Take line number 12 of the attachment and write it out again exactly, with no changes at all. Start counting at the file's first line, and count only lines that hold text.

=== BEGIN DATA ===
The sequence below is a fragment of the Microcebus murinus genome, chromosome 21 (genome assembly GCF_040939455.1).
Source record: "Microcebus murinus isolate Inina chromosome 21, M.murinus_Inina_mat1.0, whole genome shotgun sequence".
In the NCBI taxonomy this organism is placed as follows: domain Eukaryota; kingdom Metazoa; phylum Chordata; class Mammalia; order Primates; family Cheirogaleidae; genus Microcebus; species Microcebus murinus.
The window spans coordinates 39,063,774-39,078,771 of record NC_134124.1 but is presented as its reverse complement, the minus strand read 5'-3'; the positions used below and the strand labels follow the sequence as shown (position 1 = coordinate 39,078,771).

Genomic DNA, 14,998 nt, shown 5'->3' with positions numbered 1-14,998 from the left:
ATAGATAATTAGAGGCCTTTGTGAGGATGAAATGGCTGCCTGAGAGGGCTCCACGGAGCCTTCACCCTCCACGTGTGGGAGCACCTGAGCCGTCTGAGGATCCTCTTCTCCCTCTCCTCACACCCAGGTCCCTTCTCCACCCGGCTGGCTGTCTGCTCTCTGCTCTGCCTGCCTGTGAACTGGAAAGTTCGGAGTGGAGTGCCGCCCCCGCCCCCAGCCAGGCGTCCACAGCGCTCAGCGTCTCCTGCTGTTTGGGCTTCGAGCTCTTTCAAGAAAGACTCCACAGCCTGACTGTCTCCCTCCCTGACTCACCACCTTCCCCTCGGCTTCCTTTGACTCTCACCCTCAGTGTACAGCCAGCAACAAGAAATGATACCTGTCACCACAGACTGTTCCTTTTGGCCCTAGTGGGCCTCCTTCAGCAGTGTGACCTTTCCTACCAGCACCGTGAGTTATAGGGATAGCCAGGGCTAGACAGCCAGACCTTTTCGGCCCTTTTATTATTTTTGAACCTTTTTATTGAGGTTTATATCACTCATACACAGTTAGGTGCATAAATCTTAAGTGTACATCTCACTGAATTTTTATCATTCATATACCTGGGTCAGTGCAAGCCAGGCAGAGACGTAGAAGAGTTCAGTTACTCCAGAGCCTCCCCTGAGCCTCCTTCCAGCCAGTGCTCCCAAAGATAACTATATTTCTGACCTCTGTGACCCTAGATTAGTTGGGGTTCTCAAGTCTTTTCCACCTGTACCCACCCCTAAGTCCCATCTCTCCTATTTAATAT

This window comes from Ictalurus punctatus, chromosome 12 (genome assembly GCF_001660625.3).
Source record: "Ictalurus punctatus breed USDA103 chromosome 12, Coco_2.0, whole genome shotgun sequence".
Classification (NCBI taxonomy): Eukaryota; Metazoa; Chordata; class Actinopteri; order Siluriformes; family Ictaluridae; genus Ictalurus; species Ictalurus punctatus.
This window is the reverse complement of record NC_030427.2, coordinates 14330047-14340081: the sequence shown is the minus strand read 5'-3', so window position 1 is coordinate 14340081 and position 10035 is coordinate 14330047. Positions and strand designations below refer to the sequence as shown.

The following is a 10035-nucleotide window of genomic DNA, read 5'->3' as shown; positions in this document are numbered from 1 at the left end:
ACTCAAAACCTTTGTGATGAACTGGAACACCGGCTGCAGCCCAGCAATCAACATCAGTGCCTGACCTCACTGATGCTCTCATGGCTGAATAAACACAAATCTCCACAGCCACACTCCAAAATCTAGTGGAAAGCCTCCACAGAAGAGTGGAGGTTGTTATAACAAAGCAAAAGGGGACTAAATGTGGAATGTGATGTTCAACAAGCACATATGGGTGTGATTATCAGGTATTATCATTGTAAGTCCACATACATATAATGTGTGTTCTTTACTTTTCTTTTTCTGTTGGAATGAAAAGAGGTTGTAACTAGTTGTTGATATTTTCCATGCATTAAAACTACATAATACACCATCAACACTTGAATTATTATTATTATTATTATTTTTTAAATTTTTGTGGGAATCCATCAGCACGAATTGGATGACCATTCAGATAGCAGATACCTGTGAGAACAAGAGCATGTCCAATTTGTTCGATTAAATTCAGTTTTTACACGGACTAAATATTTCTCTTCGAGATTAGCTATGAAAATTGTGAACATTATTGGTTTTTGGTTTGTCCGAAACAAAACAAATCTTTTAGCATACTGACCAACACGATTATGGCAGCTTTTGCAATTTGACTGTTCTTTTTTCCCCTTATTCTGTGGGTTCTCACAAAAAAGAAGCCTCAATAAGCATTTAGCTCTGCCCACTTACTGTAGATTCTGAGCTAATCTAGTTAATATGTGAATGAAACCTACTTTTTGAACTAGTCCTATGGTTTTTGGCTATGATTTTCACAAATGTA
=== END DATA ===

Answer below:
ACTCAAAACCTTTGTGATGAACTGGAACACCGGCTGCAGCCCAGCAATCAACATCAGTGCCTGACCTCACTGATGCTCTCATGGCTGAATAAACACAAATCTCCACAGCCACACTCCAAAATCTAGTGGAAAGCCTCCACAGAAGAGTGGAGGTTGTTATAACAAAGCAAAAGGGGACTAAATGTGGAATGTGATGTTCAACAAGCACATATGGGTGTGATTATCAGGTATTATCATTGTAAGTCCACATACATATAATGTGTGTTCTTTACTTTTCTTTTTCTGTTGGAATGAAAAGAGGTTGTAACTAGTTGTTGATATTTTCCATGCATTAAAACTACATAATACACCATCAACACTTGAATTATTATTATTATTATTATTTTTTAAATTTTTGTGGGAATCCATCAGCACGAATTGGATGACCATTCAGATAGCAGATACCTGTGAGAACAAGAGCATGTCCAATTTGTTCGATTAAATTCAGTTTTTACACGGACTAAATATTTCTCTTCGAGATTAGCTATGAAAATTGTGAACATTATTGGTTTTTGGTTTGTCCGAAACAAAACAAATCTTTTAGCATACTGACCAACACGATTATGGCAGCTTTTGCAATTTGACTGTTCTTTTTTCCCCTTATTCTGTGGGTTCTCACAAAAAAGAAGCCTCAATAAGCATTTAGCTCTGCCCACTTACTGTAGATTCTGAGCTAATCTAGTTAATATGTGAATGAAACCTACTTTTTGAACTAGTCCTATGGTTTTTGGCTATGATTTTCACAAATGTA